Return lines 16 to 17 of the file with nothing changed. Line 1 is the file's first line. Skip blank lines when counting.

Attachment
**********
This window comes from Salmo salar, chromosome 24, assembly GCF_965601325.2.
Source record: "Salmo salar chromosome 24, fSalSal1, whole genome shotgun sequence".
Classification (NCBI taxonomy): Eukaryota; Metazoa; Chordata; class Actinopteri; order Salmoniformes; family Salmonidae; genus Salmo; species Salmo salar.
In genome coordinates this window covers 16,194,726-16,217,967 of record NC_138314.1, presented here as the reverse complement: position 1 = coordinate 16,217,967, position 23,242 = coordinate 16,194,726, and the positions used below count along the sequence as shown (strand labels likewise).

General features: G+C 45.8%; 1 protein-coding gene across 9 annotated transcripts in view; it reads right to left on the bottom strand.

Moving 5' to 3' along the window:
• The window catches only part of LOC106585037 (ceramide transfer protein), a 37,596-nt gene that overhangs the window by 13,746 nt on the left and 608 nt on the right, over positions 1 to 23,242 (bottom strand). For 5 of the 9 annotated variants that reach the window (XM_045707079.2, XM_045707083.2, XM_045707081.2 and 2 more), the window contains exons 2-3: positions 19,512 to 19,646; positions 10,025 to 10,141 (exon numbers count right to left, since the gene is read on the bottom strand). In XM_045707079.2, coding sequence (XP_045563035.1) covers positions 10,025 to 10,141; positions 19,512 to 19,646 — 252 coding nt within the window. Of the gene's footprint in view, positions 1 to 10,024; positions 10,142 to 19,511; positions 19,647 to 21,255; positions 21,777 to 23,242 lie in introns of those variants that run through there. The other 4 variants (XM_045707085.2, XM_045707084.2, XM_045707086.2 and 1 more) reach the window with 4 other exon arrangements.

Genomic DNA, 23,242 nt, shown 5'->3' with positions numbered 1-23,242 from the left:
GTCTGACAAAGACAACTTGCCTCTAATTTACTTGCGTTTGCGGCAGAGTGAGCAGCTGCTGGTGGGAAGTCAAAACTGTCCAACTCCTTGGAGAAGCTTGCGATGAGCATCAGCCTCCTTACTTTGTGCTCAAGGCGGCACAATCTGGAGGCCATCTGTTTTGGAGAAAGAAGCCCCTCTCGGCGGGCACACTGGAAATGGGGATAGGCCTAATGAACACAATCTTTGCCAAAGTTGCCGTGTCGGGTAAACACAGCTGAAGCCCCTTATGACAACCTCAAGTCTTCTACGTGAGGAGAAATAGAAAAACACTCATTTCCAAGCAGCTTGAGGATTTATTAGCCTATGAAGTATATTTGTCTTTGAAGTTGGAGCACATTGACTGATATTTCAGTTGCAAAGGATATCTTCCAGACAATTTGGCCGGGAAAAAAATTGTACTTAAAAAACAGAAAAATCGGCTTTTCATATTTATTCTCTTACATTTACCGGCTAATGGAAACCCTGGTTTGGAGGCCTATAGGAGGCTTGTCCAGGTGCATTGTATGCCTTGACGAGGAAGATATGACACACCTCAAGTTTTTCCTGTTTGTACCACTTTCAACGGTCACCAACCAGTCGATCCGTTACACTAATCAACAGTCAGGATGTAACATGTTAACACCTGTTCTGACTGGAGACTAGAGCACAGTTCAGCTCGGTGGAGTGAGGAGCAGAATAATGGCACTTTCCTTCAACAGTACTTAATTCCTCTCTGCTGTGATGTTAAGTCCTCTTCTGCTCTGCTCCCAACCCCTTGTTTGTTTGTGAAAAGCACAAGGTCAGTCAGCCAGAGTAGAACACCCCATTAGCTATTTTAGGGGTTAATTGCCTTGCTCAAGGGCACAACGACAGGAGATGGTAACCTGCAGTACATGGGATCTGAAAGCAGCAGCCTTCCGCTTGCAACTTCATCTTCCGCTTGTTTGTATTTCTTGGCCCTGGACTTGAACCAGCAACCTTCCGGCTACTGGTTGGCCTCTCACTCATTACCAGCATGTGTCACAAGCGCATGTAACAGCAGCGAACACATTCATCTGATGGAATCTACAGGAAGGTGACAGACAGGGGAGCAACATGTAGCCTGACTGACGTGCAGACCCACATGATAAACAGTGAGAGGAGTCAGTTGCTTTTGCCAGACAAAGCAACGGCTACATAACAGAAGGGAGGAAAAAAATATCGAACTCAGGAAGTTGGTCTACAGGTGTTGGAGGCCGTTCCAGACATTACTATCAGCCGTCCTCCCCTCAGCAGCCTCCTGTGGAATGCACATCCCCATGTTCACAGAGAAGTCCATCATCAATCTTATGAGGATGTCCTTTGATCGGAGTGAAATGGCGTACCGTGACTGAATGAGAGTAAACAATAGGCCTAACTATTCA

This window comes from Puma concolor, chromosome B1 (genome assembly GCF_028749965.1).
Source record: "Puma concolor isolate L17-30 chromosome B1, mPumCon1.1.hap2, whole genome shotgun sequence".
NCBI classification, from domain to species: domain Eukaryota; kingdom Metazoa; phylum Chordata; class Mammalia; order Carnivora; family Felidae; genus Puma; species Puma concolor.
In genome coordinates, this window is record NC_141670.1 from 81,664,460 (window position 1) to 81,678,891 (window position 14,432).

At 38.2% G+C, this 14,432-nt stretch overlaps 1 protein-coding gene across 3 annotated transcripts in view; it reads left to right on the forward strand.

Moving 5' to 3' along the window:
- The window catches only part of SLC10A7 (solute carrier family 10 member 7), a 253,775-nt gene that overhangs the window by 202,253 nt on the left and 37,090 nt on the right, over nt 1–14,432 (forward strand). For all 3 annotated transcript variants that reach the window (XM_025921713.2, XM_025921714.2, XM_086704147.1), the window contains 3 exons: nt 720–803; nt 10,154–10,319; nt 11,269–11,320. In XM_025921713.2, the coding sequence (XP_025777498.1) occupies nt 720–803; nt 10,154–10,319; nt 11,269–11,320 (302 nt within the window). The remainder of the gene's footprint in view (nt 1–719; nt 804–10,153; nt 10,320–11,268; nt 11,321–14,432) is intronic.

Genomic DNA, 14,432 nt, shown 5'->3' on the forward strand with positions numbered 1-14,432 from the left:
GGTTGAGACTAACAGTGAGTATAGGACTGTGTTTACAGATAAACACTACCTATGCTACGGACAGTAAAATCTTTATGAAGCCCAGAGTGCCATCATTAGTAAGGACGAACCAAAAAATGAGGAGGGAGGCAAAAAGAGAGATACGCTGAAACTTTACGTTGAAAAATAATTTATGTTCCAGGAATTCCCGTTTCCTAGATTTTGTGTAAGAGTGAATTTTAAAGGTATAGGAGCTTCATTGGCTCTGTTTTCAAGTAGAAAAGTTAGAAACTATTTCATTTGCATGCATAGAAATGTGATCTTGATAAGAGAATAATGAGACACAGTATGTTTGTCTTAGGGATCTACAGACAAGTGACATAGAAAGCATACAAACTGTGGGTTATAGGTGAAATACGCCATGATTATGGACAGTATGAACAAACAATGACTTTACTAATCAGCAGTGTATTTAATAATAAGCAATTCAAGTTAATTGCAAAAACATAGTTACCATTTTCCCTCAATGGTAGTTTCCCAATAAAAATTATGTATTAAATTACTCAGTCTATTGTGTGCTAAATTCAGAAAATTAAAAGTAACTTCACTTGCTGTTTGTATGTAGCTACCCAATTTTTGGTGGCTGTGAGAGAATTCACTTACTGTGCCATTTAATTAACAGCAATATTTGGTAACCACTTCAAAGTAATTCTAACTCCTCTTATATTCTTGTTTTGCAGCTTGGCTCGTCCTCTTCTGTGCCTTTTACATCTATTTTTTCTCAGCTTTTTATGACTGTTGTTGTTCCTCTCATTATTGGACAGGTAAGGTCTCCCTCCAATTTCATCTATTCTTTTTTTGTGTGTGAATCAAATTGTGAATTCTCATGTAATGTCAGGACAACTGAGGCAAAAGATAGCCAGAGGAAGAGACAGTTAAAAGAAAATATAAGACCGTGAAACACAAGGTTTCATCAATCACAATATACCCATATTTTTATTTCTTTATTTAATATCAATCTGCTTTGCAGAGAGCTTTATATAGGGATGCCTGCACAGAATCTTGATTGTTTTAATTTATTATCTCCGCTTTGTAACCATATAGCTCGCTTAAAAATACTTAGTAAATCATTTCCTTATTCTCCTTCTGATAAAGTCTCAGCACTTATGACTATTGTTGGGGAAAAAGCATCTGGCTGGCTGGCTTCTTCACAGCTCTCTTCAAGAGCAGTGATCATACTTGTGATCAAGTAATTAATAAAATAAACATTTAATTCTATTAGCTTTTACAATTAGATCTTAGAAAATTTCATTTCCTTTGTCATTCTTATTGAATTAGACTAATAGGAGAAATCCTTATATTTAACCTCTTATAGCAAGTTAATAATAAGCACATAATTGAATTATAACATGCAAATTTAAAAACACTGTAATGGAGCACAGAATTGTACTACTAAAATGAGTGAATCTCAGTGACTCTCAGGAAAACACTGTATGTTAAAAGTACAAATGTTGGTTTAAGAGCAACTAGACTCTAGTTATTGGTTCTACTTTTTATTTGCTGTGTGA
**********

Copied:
- The window catches only part of SLC10A7 (solute carrier family 10 member 7), a 253,775-nt gene that overhangs the window by 202,253 nt on the left and 37,090 nt on the right, over nt 1–14,432 (forward strand). For all 3 annotated transcript variants that reach the window (XM_025921713.2, XM_025921714.2, XM_086704147.1), the window contains 3 exons: nt 720–803; nt 10,154–10,319; nt 11,269–11,320. In XM_025921713.2, the coding sequence (XP_025777498.1) occupies nt 720–803; nt 10,154–10,319; nt 11,269–11,320 (302 nt within the window). The remainder of the gene's footprint in view (nt 1–719; nt 804–10,153; nt 10,320–11,268; nt 11,321–14,432) is intronic.

Genomic DNA, 14,432 nt, shown 5'->3' on the forward strand with positions numbered 1-14,432 from the left: